It’s nice to see a movie that doesn’t directly correlate the idea of ingenuity with high budgets, cutting edge special effects, and international stars of the silver screen. It’s even nicer to see a movie improve and innovate a genre that really does not have a lot of room left for new idea. Pontypool is a low-budget, Canadian horror film that puts a new spin on zombies and scare tactics.
There are no scenes of dismemberment or undead creatures feeding on warm human bodies. Pontypool does not rely on brutal death or quick scares. Pontypool mostly takes place in a small radio station, occupied by its three crew members. While inside the radio station, reports of death and destruction start to flood the radio waves. First, the crew members start to receive reports of random acts of violence. Before you know it, they pick up frequencies that talk about full-scale riots and the intervention of the Canadian government. You see, what really works for this movie is the fact that there is so much mystery. As an audience, our only access to what is going on in the world is no better than the radio station crew. During the first half of the movie, the crew hears various eyewitness testimonies about what is going on outside of the radio station. People are going crazy. People are losing it. People are dying. This is at least what our imagination leads us to believe.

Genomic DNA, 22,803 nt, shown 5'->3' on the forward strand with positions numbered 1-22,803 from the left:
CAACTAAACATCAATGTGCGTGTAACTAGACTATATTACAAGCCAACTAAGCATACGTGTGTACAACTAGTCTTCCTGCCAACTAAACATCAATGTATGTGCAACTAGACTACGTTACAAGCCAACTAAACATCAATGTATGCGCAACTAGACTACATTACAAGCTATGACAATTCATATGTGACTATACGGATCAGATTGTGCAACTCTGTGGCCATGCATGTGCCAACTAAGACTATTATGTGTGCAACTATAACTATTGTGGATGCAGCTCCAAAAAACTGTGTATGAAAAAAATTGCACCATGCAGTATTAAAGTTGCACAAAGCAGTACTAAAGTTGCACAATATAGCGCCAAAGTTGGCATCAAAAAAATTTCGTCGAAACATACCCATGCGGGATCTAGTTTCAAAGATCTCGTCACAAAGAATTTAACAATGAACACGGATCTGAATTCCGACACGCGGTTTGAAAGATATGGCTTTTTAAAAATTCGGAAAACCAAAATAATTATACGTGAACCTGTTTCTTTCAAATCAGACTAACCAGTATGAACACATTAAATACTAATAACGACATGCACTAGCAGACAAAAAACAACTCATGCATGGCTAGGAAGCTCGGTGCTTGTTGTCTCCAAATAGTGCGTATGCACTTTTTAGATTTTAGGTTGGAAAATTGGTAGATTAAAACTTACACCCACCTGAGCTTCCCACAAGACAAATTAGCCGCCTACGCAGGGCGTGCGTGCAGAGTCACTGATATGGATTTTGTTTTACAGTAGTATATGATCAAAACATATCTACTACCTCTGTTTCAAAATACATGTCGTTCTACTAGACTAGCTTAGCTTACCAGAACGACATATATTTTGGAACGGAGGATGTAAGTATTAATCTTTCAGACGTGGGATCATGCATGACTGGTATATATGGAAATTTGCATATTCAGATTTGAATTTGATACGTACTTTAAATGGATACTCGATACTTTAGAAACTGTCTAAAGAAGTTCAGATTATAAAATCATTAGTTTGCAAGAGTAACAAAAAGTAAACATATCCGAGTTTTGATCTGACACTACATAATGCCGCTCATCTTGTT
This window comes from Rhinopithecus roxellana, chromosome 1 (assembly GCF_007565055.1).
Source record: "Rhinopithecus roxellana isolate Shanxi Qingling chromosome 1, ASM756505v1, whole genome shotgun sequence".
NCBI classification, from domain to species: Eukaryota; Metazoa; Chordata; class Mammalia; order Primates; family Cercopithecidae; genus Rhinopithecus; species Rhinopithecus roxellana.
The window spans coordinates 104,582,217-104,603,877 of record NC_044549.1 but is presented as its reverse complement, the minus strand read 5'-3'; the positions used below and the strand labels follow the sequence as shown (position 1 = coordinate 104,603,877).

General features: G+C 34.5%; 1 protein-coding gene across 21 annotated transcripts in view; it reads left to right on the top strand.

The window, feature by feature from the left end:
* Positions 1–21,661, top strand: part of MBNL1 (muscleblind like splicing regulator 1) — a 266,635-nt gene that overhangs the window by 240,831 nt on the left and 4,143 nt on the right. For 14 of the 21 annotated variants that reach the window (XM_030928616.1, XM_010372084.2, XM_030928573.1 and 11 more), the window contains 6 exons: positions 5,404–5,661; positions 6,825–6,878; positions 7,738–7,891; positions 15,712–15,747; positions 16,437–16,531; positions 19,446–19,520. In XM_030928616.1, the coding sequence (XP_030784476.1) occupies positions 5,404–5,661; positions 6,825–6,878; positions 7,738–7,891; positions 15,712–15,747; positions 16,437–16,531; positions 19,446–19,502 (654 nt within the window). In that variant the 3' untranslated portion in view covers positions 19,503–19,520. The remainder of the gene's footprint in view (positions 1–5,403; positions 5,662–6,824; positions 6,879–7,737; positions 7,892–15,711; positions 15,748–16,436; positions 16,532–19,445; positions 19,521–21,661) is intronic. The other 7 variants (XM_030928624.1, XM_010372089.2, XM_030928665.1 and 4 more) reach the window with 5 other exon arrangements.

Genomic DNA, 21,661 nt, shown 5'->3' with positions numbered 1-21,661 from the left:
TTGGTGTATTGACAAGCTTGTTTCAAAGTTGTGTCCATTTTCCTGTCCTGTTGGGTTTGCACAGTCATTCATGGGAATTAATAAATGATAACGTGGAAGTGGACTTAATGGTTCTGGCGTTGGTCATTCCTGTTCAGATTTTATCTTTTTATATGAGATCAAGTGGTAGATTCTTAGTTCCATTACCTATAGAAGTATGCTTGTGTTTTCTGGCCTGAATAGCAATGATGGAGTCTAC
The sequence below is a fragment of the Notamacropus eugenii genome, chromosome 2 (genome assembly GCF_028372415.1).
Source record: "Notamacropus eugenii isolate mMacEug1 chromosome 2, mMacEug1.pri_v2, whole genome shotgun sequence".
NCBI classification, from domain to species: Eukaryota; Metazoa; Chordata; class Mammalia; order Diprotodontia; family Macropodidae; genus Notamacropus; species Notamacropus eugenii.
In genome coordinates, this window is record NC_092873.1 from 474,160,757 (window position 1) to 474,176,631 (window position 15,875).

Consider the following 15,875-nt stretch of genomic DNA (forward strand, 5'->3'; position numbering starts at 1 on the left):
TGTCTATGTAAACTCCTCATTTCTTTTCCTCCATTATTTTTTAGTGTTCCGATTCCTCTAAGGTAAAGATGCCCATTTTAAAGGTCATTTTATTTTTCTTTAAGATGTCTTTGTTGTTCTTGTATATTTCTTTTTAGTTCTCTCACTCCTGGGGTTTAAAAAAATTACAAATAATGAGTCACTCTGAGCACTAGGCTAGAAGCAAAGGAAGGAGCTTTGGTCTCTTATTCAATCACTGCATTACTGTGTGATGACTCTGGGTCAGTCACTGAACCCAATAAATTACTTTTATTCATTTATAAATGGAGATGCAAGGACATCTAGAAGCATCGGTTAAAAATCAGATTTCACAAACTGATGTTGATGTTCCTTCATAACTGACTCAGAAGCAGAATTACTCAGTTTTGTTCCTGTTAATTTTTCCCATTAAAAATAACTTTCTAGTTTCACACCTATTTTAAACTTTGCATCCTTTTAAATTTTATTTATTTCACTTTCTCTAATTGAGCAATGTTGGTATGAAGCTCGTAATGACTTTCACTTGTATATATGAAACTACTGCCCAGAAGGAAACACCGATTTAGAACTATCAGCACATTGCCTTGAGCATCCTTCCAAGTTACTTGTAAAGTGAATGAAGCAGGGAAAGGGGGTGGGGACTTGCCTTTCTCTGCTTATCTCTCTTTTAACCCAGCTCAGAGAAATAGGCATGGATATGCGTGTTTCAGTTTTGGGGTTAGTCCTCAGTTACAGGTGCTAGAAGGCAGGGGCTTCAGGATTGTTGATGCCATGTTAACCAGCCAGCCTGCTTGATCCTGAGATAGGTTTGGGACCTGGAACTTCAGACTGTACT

As it turns out, Pontypool is a zombie-esque movie. However, people are not getting bitten or savagely torn apart. No, this sort of virus is spread my language. Yes, language. I won’t go any further into it than that because I don’t want to give anything away.
I’m not really sure how I felt about the ending. It did feel fitting for the general tone and vibe of the rest of the movie. Still, part of me thinks that they simply ran out of ideas. Either way, it was a pretty cool idea. Not the greatest movie, but a cool idea.